OK, look, you can't really have it both ways: ovulating women want to fuck macho men because of their OMG good genes that the women want to pass on to the (potential) sproglets, and non-ovulating women want men who are caring and nurturing, but women who are on the pill (and therefore not ovulating) apparently like to fuck macho men as well because...they're unable to make good long-term mate choices??

I'm not arguing that these differences aren't real, but there seems to be some tricky dickery going on here, with researchers providing conclusions based on cultural prejudices. "This one here wants good genes for her kids, and this one, here, just wants to get laid."

Was birth control the only factor that could explain the women's inverted preferences? I don't have access to the studies, but I'd be interested in looking at the women's age, education level, upbringing, political affiliation, reasons why they are or aren't on birth control and income, all of which can conceivably impact attraction and mate choice. I mean, really, if women get on BC pills because they're looking to get laid without becoming pregnant, and these sorts of women tend to prefer macho men for whatever reason, then we might very well see the differences the researchers found--but then the BC pill becomes a side-issue. What I want to know is, do women who go off hormonal BC methods show the same preferences once they're off 'em? What about women who switch from hormonal to non-hormonal BC methods, and women who switch from hormonal to no birth control at all, or non-hormonal birth control to no birth control?

And this bit from the "men are more suspicious of macho men when their women are ovulating" article also bothered me:

"Whether they consciously know it or not, women do tend to have affairs with dominant males during their most fertile phase.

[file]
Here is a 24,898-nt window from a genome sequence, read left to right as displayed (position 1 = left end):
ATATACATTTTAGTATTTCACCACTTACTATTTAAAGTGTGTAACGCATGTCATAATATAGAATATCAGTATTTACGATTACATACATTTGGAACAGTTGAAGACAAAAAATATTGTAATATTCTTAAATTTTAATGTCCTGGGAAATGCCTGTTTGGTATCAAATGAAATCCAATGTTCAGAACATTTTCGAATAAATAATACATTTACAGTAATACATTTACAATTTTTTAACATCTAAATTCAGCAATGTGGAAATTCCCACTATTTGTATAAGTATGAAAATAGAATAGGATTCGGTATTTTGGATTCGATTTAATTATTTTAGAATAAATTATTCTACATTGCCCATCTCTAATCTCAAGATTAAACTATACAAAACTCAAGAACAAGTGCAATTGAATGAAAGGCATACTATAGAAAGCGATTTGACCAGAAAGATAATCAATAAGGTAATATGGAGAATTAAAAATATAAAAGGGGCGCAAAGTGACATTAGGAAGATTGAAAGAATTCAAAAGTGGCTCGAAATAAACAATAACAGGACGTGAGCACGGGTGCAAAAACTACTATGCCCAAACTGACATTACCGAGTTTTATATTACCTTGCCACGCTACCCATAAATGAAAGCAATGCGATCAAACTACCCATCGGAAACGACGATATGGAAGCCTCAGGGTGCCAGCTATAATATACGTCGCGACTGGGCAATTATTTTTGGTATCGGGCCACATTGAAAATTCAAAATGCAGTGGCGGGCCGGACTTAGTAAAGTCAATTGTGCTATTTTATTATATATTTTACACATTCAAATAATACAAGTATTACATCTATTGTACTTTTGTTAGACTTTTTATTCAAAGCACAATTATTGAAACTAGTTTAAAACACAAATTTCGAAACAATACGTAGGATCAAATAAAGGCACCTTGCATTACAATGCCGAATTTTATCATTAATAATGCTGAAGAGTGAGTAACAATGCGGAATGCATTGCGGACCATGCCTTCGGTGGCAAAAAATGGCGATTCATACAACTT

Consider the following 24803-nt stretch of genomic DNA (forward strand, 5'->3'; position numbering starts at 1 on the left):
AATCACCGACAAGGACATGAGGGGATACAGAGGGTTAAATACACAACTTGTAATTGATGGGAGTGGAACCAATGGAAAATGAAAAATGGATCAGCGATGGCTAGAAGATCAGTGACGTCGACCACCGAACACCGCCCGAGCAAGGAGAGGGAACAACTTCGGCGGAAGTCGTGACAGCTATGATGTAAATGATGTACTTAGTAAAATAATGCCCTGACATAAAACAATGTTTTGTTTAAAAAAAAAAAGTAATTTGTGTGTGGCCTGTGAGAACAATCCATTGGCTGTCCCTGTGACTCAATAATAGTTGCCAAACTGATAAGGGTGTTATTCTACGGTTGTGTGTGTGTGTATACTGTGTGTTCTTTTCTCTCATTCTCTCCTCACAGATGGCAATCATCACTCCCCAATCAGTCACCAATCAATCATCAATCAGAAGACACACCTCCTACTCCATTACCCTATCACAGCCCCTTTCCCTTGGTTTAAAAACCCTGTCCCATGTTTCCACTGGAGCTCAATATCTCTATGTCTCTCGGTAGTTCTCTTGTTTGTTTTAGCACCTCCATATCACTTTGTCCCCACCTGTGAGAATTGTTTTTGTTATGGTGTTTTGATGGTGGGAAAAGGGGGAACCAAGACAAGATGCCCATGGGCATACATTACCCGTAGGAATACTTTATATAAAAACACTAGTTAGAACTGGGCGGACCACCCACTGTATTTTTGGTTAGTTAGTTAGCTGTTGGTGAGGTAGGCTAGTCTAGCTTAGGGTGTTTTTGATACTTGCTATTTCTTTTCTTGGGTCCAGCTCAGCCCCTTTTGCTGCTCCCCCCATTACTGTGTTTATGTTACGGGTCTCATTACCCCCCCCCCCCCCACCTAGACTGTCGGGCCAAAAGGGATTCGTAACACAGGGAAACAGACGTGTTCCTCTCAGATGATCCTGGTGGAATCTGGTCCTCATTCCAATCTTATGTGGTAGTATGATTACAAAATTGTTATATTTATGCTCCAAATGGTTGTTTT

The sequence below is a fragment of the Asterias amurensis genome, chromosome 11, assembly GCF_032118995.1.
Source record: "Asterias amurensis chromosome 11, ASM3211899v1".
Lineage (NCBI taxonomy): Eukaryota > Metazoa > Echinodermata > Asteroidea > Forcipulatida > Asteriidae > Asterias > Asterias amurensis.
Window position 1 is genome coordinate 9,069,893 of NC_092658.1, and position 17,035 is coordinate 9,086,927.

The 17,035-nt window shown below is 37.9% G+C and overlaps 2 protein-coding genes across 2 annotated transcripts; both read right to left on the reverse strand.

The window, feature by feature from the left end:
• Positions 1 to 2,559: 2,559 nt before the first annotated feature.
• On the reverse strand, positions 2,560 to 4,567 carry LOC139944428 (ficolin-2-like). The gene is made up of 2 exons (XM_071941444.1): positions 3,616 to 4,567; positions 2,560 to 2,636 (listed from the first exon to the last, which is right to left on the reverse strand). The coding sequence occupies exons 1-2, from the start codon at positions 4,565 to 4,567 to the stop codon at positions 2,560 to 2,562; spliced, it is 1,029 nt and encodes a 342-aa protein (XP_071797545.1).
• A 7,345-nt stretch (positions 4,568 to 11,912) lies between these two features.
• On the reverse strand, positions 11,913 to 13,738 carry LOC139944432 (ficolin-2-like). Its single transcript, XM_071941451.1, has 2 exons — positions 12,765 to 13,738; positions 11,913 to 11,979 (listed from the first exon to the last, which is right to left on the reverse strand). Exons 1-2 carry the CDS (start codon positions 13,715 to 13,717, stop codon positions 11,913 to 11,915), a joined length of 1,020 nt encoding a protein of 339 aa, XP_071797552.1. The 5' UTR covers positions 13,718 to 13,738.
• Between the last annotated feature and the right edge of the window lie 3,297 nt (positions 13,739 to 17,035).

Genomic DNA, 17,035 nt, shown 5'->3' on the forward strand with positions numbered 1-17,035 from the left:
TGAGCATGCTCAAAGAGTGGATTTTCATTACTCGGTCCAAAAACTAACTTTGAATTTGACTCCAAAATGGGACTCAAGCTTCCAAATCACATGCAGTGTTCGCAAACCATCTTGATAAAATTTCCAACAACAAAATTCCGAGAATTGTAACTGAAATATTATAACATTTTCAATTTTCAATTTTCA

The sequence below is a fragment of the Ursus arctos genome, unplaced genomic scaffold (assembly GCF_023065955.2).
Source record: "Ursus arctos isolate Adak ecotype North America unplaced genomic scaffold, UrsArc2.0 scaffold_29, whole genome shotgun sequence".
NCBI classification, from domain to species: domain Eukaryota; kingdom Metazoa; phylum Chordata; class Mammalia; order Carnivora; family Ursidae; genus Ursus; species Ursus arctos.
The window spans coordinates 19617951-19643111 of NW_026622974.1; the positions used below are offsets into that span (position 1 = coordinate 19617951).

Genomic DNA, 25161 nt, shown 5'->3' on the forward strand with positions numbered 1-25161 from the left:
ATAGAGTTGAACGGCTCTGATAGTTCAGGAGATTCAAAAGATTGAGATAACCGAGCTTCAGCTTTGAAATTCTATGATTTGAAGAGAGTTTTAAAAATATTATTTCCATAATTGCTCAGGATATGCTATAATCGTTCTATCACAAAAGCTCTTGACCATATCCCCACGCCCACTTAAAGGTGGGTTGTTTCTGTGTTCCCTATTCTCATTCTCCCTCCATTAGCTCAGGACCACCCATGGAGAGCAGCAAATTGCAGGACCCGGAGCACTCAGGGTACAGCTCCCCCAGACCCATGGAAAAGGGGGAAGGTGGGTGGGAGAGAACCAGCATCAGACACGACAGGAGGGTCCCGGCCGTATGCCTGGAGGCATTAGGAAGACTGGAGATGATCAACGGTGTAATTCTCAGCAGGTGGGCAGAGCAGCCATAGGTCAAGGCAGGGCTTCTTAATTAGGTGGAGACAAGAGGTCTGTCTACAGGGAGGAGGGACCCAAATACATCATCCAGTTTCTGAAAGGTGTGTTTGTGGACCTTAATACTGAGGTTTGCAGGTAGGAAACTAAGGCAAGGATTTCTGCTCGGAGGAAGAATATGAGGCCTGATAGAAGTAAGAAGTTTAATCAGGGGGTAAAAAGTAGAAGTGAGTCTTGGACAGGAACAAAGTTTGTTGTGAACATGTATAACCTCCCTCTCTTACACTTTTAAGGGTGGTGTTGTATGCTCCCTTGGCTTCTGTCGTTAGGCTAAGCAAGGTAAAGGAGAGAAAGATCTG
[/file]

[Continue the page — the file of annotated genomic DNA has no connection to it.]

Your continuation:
"That's independent of whether they want to get pregnant or not."

That may be true, but this is assuming a population of women who choose to have affairs, yes? How common is infidelity, and is the sample size big enough so that women who cheat are somehow representative of women in general? And how do we know that these women don't share some other sort of quirk which may explain why these macho men are preferred?

I'm somewhat bothered by how very reductionist these studies are, and how some of them seem to consistently conflate physical beauty with sexual attraction with mate selection. Look, just because somebody's pretty doesn't mean I want to fuck him, and just because I want to fuck somebody doesn't mean I want to be with him forever. Also, these studies strip the personality dynamic out of the equation entirely, when I'm not sure that's feasible.

However, some of the information resulting from these studies, such as what are considered masculine vs. femine faces, and introverted vs. extroverted faces, is very interesting.
misshepeshu: (words of wisdom from eric)
Is America flunking science?

Why, funny you should ask. Yes. Yes, it is.

Can anything be considered funny if you're crying as much as you're laughing?
misshepeshu: (Test Tube)
About six years ago, researchers in Princeton apparently demonstrated the possibility of travel at superluminal speeds. Very roughly speaking, a pulse of laser light was shone through some cesium vapor and left the chamber before it finished entering.

What happened next demonstrates what typically happens when Freaky Science is reported.

Here's how it was reported in the popular press, with the Freaky Bits distorted and blown out of proportion.

Here's how the news story was co-opted by an ideologue with some science training, then distorted even further so it could be used to bolster his religious convictions.

And here's where somebody who actually knows what he's talking about explains everything in detail, without distortion of Freaky Bits (which are plenty freaky, but then again, I'm easily impressed).

This is nothing new, of course. One of the more recent (and egregious) examples of this sort of thing happened with quantum entanglement when researchers confirmed it was real. Many, many dipshits immediately latched onto it as proof of precognition, superluminal travel and/or the existence of God, among other things.

One study, three different reports from three viewpoints with three different agendas. There's a lesson in there somewhere. Unfortunately, my brain has currently been evicted in favor of copious amounts of warm snot.

Speaking of which: Time to go see the doctor. Whee!


misshepeshu: (Default)